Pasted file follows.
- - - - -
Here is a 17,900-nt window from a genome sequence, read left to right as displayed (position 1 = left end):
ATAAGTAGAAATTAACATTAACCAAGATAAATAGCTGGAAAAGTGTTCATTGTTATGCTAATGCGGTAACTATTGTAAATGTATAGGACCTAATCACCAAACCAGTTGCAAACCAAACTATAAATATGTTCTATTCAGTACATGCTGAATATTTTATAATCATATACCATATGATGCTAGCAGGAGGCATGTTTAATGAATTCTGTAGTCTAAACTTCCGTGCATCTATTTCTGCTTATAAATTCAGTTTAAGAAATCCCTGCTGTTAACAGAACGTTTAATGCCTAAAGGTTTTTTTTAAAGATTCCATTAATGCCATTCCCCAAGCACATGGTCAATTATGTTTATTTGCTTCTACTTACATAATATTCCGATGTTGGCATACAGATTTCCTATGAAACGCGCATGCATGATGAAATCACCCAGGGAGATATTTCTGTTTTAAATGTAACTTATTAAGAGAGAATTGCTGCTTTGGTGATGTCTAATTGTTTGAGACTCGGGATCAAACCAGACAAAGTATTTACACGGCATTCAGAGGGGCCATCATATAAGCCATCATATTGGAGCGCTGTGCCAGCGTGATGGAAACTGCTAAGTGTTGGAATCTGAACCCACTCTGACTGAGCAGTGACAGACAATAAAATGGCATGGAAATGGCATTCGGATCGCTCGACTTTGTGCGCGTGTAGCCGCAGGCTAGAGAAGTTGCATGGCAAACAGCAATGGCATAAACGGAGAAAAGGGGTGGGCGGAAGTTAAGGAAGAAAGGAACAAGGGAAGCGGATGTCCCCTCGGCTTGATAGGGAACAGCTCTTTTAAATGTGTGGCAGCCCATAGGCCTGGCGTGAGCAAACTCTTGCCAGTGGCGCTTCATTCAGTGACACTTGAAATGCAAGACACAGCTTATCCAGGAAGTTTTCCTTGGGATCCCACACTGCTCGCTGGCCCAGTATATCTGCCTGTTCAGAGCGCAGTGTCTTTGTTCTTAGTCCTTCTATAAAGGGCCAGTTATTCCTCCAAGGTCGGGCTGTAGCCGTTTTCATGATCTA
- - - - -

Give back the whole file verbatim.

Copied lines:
Here is a 17,900-nt window from a genome sequence, read left to right as displayed (position 1 = left end):
ATAAGTAGAAATTAACATTAACCAAGATAAATAGCTGGAAAAGTGTTCATTGTTATGCTAATGCGGTAACTATTGTAAATGTATAGGACCTAATCACCAAACCAGTTGCAAACCAAACTATAAATATGTTCTATTCAGTACATGCTGAATATTTTATAATCATATACCATATGATGCTAGCAGGAGGCATGTTTAATGAATTCTGTAGTCTAAACTTCCGTGCATCTATTTCTGCTTATAAATTCAGTTTAAGAAATCCCTGCTGTTAACAGAACGTTTAATGCCTAAAGGTTTTTTTTAAAGATTCCATTAATGCCATTCCCCAAGCACATGGTCAATTATGTTTATTTGCTTCTACTTACATAATATTCCGATGTTGGCATACAGATTTCCTATGAAACGCGCATGCATGATGAAATCACCCAGGGAGATATTTCTGTTTTAAATGTAACTTATTAAGAGAGAATTGCTGCTTTGGTGATGTCTAATTGTTTGAGACTCGGGATCAAACCAGACAAAGTATTTACACGGCATTCAGAGGGGCCATCATATAAGCCATCATATTGGAGCGCTGTGCCAGCGTGATGGAAACTGCTAAGTGTTGGAATCTGAACCCACTCTGACTGAGCAGTGACAGACAATAAAATGGCATGGAAATGGCATTCGGATCGCTCGACTTTGTGCGCGTGTAGCCGCAGGCTAGAGAAGTTGCATGGCAAACAGCAATGGCATAAACGGAGAAAAGGGGTGGGCGGAAGTTAAGGAAGAAAGGAACAAGGGAAGCGGATGTCCCCTCGGCTTGATAGGGAACAGCTCTTTTAAATGTGTGGCAGCCCATAGGCCTGGCGTGAGCAAACTCTTGCCAGTGGCGCTTCATTCAGTGACACTTGAAATGCAAGACACAGCTTATCCAGGAAGTTTTCCTTGGGATCCCACACTGCTCGCTGGCCCAGTATATCTGCCTGTTCAGAGCGCAGTGTCTTTGTTCTTAGTCCTTCTATAAAGGGCCAGTTATTCCTCCAAGGTCGGGCTGTAGCCGTTTTCATGATCTA